Exercise and nutrition
Eating well and moving our bodies is essential for good health and becomes even more important after a spinal cord injury because we are more likely to gain weight and develop the conditions associated with being overweight.
Ensuring good nutrition and factoring exercise into your routine can help us achieve and maintain a healthy weight, improve overall wellbeing and self-esteem, help regulate bladder and bowel function, and support bone and skin health. Taking care of ourselves this way can also help manage the increased risk that spinal cord injured people have of diseases such as high cholesterol, obesity, type 2 diabetes and heart disease.
Good nutrition is about prioritising the quality of the food we eat over quantity. A diet rich in protein from sources such as chicken, fish, eggs and nuts helps our bodies recover from illness and repairs tissues. Meanwhile, eating plenty of fibre from fruit and vegetables and foods including pasta and rice helps us keep on top of bowel management.
Keep in mind that spinal cord injured people don’t need as many calories as non-disabled people because of reduced activity levels.
Drinking plenty of fluids can help avoid health problems such as dehydration, constipation, urinary tract infections and pressure ulcers. We should all be aiming to drink between 1.5 litres and 2 litres of fluids a day, unless there is a medical reason for you not to do so.
Number of calories burnt moving a manual wheelchair outdoors for 50 to 60 minutes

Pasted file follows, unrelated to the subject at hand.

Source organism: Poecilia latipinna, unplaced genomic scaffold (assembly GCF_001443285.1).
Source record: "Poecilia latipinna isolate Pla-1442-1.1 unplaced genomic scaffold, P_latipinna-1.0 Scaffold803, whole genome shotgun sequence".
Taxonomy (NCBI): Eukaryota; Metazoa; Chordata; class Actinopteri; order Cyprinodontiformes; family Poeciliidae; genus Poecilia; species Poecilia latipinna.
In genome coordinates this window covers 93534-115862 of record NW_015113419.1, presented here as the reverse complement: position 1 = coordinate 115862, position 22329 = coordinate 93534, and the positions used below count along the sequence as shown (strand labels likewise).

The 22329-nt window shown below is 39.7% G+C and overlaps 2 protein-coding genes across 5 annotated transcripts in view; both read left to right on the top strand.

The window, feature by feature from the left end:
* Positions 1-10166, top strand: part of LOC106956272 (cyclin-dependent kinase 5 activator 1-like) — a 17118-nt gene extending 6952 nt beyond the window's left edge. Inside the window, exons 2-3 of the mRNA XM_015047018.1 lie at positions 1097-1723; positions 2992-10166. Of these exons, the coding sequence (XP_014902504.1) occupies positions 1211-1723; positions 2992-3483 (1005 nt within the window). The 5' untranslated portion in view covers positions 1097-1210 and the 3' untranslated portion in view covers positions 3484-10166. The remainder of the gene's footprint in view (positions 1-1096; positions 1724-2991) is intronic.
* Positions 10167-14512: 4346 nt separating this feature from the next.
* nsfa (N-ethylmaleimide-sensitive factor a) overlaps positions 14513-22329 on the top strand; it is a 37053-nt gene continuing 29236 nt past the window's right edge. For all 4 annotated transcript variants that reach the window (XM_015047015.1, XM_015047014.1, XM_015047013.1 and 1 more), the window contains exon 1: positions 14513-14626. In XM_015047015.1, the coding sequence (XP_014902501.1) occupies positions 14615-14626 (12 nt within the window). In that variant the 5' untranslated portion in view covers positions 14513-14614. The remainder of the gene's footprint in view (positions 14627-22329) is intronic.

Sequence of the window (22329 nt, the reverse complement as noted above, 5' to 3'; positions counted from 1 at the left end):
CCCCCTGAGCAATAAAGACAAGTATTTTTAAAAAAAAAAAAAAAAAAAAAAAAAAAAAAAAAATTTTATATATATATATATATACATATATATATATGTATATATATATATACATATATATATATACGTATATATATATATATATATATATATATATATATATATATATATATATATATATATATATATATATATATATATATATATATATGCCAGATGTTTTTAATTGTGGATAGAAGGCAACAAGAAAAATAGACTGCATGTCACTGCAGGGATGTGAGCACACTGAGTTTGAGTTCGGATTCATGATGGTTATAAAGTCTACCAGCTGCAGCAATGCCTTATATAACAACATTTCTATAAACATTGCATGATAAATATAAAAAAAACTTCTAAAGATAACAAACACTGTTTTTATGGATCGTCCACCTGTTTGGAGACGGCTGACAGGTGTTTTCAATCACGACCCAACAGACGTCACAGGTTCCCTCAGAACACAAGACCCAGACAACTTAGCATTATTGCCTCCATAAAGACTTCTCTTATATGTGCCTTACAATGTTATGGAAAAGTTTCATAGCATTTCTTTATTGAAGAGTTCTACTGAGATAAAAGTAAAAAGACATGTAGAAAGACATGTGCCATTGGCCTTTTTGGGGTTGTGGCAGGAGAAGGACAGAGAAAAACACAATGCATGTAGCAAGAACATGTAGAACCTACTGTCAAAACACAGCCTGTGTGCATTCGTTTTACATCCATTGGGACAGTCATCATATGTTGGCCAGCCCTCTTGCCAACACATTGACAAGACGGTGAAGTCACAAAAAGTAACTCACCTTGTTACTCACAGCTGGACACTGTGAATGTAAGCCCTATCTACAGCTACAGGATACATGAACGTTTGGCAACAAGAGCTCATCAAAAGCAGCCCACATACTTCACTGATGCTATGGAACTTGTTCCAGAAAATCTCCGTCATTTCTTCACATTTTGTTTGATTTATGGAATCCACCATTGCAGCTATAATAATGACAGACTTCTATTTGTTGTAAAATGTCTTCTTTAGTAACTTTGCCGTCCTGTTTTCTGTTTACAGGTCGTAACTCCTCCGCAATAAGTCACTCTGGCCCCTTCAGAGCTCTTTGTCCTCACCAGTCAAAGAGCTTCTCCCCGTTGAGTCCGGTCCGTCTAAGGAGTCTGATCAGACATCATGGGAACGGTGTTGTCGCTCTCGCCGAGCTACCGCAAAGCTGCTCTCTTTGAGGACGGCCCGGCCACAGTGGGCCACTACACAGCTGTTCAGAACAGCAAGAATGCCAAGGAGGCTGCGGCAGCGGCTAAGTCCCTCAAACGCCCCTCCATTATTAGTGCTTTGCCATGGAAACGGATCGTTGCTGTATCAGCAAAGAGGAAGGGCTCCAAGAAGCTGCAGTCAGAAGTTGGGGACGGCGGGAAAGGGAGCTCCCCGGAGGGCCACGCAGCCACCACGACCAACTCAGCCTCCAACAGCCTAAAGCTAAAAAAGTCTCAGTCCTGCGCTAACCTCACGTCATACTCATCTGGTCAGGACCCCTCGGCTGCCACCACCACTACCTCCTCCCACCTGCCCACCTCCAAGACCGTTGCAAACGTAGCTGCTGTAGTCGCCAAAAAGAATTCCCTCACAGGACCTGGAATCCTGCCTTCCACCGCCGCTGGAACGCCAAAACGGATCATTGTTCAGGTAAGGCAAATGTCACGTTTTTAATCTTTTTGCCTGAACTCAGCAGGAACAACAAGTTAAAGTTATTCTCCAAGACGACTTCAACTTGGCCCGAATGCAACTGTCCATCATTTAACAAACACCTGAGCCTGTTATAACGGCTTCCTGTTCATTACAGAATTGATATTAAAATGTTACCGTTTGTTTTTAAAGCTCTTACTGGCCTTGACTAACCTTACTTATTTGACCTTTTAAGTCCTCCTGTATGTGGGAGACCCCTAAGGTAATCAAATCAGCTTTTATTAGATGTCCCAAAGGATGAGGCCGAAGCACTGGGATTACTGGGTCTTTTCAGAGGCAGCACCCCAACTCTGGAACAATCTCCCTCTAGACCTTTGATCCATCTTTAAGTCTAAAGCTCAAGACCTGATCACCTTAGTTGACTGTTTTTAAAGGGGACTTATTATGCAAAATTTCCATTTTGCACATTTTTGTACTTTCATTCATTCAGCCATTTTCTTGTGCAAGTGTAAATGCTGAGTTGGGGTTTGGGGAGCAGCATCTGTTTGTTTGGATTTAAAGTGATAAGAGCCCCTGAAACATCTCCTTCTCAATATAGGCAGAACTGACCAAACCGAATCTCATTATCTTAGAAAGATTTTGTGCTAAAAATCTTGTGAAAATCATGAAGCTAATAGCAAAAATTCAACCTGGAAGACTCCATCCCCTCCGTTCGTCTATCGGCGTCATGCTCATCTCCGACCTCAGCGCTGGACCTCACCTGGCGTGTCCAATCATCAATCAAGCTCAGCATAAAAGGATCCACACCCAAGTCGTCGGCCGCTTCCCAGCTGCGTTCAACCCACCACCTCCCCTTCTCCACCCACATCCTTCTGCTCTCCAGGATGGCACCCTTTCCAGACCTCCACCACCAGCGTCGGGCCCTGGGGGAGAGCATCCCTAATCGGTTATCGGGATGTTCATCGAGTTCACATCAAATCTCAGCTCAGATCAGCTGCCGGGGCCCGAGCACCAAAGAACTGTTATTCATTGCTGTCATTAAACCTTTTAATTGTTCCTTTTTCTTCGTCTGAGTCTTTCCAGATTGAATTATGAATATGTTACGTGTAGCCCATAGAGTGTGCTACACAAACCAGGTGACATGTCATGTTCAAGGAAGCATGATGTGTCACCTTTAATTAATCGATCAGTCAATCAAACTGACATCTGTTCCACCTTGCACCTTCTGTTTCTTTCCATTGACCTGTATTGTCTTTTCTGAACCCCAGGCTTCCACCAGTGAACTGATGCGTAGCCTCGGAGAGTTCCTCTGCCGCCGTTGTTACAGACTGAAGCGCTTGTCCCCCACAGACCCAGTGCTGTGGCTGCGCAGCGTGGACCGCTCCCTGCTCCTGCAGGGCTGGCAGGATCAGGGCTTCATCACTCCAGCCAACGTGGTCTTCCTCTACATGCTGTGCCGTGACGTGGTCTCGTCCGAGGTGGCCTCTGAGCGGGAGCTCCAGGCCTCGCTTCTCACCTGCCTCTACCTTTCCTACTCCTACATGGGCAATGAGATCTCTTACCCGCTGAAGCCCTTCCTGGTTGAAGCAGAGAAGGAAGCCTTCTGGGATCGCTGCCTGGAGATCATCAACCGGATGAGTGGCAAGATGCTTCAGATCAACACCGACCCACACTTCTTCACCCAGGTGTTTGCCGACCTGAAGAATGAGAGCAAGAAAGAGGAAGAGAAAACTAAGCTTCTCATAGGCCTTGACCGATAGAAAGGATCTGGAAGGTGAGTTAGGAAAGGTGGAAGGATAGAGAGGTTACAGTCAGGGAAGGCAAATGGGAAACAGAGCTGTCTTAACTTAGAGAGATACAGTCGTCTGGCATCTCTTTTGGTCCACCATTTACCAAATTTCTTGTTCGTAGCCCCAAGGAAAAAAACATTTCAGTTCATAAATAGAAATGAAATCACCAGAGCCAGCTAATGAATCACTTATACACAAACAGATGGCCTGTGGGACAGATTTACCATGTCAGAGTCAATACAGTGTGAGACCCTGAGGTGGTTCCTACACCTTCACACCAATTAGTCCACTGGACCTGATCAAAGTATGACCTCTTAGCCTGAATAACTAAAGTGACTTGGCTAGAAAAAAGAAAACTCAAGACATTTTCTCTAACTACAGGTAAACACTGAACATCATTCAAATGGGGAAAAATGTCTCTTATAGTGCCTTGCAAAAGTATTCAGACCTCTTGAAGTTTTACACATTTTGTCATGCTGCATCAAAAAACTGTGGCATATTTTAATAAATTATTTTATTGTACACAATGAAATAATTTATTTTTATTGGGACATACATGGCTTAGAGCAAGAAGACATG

There are plenty of ways to exercise with a spinal cord injury – even moving a manual wheelchair will get your heart pumping. If you’re looking for a new hobby to help you keep fit, you could try yoga, tai chi, table tennis, bowls or swimming. If you prefer to exercise at home, there are brilliant sources of inspiration and follow-along content online. Good places to start are the WheelPower website or the Adapt to Perform YouTube channel, which has everything from guided high-intensity interval training (HIIT) and boxing wheelchair workouts to yoga and stretches in bed.
Healthcare professionals use body mass index (BMI) to measure whether we’re a healthy weight for our height. Paraplegic people, who are injured below the waist, should try to keep their BMI between 17.1 and 23. Tetraplegic people injured below the neck should try to keep their BMI between 16.2 and 21.8.
Want to know more
Know where to turn for support?
Download our diet and exercise fact sheet by clicking the link on the right of the page
Our support coordinators and SCI nurse specialists are also here to advise you on nutrition and exercise. Get in touch to find out more here.